• Frodo Baggins

    I always assumed Tweety was a girl (also Elmo). Those high voices threw me off, as a kid.

  • Frodo Baggins

    Okay, in response to 3 (I think you were talking to me, as I was the one hyperbolizing at the greatest length). It’s not that it looks different from the original. It’s that it looks SHITTY.

    Look at that image at the top. Drop shadows. Why? Why drop shadows? Are the characters supposed to be paper cutouts floating over the background? No. That’s stupid. It adds nothing but visual noise to the style. Check out the scene in the clip when Bugs is in the shower. Lola’s shadow on the curtain has a drop shadow. HER SHADOW HAS A SHADOW. Contemplate the inanity.

    Bugs’ head changes sizes almost every time the scene changes. The animators can’t even be bothered to stick to their own ugly model. Because of the artists’ adherence to this FRESH NEW STYLE where everything is awkwardly angular, wrinkles on Bugs’ face don’t wrap to the larger forms of his head, lending no credence to the (one would think, desirable) illusion of three-dimensional forms, and rather looking drawn on. Now watch the clip of Bugs and Daffy playing basketball, linked in the previous article. The humans, original characters developed by the animators, look fine (well, the white dude does, at least. The black dude is still poorly drawn and silent… racists.) This proves they’re not incompetent. They can make an appealing character design. It’s just that they’re trying to twist already iconic characters into this incompatible style that produces such ugly, unsettling results.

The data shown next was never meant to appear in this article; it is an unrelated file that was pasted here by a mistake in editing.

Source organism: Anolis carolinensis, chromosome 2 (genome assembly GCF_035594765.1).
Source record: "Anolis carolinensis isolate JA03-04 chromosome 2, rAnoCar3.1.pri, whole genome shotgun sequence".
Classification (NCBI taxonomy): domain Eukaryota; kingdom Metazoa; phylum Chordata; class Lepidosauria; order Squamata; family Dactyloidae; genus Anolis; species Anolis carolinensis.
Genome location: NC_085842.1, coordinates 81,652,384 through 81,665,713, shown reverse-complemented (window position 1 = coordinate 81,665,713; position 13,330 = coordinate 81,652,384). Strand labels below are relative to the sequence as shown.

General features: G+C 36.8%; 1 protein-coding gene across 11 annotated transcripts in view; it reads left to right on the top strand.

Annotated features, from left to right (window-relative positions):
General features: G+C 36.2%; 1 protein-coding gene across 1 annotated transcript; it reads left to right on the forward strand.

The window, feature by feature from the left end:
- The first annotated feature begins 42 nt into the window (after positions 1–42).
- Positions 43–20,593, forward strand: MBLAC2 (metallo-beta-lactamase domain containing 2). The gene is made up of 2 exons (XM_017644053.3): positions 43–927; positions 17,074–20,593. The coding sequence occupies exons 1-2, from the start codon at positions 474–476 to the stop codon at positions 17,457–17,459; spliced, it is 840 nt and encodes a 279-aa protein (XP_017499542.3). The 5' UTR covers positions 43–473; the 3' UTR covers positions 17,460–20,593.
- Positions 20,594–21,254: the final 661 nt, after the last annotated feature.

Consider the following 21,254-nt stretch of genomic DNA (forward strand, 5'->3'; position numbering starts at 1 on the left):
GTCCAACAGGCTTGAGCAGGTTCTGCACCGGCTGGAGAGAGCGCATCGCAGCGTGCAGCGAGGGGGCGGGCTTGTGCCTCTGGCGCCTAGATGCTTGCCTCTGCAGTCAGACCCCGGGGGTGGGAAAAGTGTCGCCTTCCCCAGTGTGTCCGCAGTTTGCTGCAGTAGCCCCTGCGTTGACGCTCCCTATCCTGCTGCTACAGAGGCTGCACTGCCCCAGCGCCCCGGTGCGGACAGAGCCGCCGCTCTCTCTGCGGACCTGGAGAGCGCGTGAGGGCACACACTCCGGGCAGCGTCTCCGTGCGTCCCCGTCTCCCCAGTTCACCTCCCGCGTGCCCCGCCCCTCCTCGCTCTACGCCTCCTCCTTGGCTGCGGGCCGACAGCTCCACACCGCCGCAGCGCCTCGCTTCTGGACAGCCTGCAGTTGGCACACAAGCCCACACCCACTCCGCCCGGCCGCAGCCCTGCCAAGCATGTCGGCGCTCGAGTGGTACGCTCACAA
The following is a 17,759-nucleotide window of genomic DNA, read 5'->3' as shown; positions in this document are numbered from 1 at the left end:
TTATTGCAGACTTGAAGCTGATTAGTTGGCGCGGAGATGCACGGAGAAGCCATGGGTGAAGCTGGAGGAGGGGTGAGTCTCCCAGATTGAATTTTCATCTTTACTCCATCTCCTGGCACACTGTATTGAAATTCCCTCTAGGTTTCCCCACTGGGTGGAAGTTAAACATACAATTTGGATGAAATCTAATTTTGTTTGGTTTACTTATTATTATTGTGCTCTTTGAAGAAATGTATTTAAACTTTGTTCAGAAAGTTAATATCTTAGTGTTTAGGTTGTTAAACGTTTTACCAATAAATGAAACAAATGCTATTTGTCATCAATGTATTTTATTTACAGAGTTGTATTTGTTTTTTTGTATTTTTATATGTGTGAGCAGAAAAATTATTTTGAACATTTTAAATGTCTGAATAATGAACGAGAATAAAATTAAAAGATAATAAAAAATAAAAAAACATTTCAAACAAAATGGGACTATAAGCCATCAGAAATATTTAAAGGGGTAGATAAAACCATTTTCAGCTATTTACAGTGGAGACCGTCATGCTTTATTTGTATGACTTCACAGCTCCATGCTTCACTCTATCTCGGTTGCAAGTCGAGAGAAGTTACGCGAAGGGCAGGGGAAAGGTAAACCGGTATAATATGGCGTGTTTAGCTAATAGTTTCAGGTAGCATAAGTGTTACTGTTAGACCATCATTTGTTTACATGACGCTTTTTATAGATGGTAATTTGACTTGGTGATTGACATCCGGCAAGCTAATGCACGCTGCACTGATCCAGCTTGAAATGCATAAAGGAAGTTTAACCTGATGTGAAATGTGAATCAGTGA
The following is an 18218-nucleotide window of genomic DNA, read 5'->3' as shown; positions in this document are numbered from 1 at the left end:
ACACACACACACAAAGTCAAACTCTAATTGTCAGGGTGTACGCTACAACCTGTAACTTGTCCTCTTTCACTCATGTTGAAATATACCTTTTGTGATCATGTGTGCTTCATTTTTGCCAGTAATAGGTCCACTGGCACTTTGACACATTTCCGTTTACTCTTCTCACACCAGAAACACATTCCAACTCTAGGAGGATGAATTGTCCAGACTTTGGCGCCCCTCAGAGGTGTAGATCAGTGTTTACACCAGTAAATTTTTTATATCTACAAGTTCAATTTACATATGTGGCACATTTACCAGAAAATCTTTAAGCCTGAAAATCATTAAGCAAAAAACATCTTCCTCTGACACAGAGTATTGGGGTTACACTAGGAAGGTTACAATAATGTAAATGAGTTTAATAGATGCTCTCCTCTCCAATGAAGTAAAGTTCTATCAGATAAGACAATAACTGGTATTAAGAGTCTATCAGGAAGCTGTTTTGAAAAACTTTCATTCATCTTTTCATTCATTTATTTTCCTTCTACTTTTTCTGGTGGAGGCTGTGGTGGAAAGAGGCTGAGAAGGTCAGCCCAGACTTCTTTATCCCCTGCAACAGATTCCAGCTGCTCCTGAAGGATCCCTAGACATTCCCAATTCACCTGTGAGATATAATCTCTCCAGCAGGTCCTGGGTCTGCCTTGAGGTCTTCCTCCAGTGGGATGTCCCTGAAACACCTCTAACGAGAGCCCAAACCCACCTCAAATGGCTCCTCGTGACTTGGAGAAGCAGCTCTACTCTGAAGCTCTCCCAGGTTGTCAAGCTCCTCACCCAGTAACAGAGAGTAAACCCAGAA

And the movement. Awkward, stiff, snapping from pose to pose with barely any follow-through, formulaic overshooting at best, wholly un-lifelike. Look particularly at Bugs falling and screaming, toward the end. Man, that is some lazy animation. Somebody didn’t practice turnarounds enough, because that does not look like a spinning figure. I’ve seen more elegant motion on Homestar Runner. They feel like drawings, not characters reacting to situations. Bland and flat. Look at the scene where Lola hunts down Bugs in South America on a llama. See how she just stops, mid-pose, without any ease-out? Clunky.

    This is a cheap, unprofessional-looking cartoon. Compare it even to something like Tiny Toons. Did they look exactly like Looney Tunes? No! They were different! But the creators still retained the principles of animation applied in the originals well enough that the visuals lived and breathed, the characters felt like rounded, bouncy forms, not cutouts. The Looney Tunes Show is counting on us being so used to South Park and Family Guy that we don’t care how it looks, as long as there are tired movie references (Psycho and Mission Impossible! How fresh!) and sarcastic expressions.

  • Jenn Lauer

    You simply don’t like it, fine, but don’t whinge about it, change the channel and avoid the content. When The Mary Sue or any other site posts stuff I don’t like, I don’t complain, I simply *do not click on it.* Don’t just complain because you disagree.

    There’s no saying that the remakes should, or get, to replace the originals. There are some issues of content with the old Looney Tunes–most kids nowadays have never honestly seen a Peter Lorre film and don’t recognize Katherine Hepburn in caricature–so the jokes sometimes fall flat. They’ve been “reinventing” Looney Tunes as long as Disney as “reinvented” Mickey, Minnie, etc. Some of those reinventions were awesome when I was a kid and some sucked.

    The “tastes change” argument doesn’t work for everything, but your anger is ridiculous and your argument got absurd. It’s a cartoon some people happen to like and it doesn’t make their tastes wrong simply because you disagree. Just don’t watch the damn thing. Don’t nerd-screed, just hit the BACK button like a sane person.

    The Looney Tunes animation wasn’t stellar even when I was a kid in the ’80s–it had a lot of filler frames, a lot of juddery scene changes, a lot of wear and tear. The reels weren’t well cared-for and clumsily remastered, and on my TV set it wasn’t always pleasant, but I loved it anyway.